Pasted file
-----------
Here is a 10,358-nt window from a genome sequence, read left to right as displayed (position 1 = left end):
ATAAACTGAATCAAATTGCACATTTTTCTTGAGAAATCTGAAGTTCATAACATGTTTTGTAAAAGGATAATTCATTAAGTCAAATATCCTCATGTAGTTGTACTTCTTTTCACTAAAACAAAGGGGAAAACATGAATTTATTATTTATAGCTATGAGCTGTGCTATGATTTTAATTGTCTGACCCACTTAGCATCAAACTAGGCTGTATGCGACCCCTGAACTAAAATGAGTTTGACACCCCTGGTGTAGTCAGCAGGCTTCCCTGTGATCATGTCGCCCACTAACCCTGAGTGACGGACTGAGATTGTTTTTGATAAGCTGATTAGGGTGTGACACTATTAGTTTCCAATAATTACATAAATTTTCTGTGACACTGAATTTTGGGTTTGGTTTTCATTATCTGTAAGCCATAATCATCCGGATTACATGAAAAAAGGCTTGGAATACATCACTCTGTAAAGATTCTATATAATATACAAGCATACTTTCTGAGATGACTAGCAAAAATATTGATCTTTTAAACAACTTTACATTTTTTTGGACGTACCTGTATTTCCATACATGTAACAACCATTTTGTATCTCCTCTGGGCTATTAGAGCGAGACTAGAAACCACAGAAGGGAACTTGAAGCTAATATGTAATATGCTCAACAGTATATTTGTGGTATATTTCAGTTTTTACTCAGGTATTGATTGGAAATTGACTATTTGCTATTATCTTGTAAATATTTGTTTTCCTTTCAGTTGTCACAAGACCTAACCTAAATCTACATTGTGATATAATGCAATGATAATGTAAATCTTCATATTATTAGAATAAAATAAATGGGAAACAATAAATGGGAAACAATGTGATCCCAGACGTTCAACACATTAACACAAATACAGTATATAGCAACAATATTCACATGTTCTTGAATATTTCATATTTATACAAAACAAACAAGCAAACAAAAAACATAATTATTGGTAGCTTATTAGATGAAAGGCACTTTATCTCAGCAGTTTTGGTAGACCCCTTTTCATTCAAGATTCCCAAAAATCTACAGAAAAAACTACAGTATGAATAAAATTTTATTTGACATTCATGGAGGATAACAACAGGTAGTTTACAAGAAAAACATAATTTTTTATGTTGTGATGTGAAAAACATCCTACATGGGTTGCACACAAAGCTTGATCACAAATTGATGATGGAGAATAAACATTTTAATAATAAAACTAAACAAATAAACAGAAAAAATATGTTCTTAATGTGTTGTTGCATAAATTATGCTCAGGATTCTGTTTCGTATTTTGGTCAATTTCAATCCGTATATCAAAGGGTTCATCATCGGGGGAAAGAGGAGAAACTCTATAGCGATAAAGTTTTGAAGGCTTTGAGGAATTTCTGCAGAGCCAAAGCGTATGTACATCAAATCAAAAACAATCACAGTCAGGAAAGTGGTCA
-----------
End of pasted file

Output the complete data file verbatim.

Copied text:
Here is a 10,358-nt window from a genome sequence, read left to right as displayed (position 1 = left end):
ATAAACTGAATCAAATTGCACATTTTTCTTGAGAAATCTGAAGTTCATAACATGTTTTGTAAAAGGATAATTCATTAAGTCAAATATCCTCATGTAGTTGTACTTCTTTTCACTAAAACAAAGGGGAAAACATGAATTTATTATTTATAGCTATGAGCTGTGCTATGATTTTAATTGTCTGACCCACTTAGCATCAAACTAGGCTGTATGCGACCCCTGAACTAAAATGAGTTTGACACCCCTGGTGTAGTCAGCAGGCTTCCCTGTGATCATGTCGCCCACTAACCCTGAGTGACGGACTGAGATTGTTTTTGATAAGCTGATTAGGGTGTGACACTATTAGTTTCCAATAATTACATAAATTTTCTGTGACACTGAATTTTGGGTTTGGTTTTCATTATCTGTAAGCCATAATCATCCGGATTACATGAAAAAAGGCTTGGAATACATCACTCTGTAAAGATTCTATATAATATACAAGCATACTTTCTGAGATGACTAGCAAAAATATTGATCTTTTAAACAACTTTACATTTTTTTGGACGTACCTGTATTTCCATACATGTAACAACCATTTTGTATCTCCTCTGGGCTATTAGAGCGAGACTAGAAACCACAGAAGGGAACTTGAAGCTAATATGTAATATGCTCAACAGTATATTTGTGGTATATTTCAGTTTTTACTCAGGTATTGATTGGAAATTGACTATTTGCTATTATCTTGTAAATATTTGTTTTCCTTTCAGTTGTCACAAGACCTAACCTAAATCTACATTGTGATATAATGCAATGATAATGTAAATCTTCATATTATTAGAATAAAATAAATGGGAAACAATAAATGGGAAACAATGTGATCCCAGACGTTCAACACATTAACACAAATACAGTATATAGCAACAATATTCACATGTTCTTGAATATTTCATATTTATACAAAACAAACAAGCAAACAAAAAACATAATTATTGGTAGCTTATTAGATGAAAGGCACTTTATCTCAGCAGTTTTGGTAGACCCCTTTTCATTCAAGATTCCCAAAAATCTACAGAAAAAACTACAGTATGAATAAAATTTTATTTGACATTCATGGAGGATAACAACAGGTAGTTTACAAGAAAAACATAATTTTTTATGTTGTGATGTGAAAAACATCCTACATGGGTTGCACACAAAGCTTGATCACAAATTGATGATGGAGAATAAACATTTTAATAATAAAACTAAACAAATAAACAGAAAAAATATGTTCTTAATGTGTTGTTGCATAAATTATGCTCAGGATTCTGTTTCGTATTTTGGTCAATTTCAATCCGTATATCAAAGGGTTCATCATCGGGGGAAAGAGGAGAAACTCTATAGCGATAAAGTTTTGAAGGCTTTGAGGAATTTCTGCAGAGCCAAAGCGTATGTACATCAAATCAAAAACAATCACAGTCAGGAAAGTGGTCA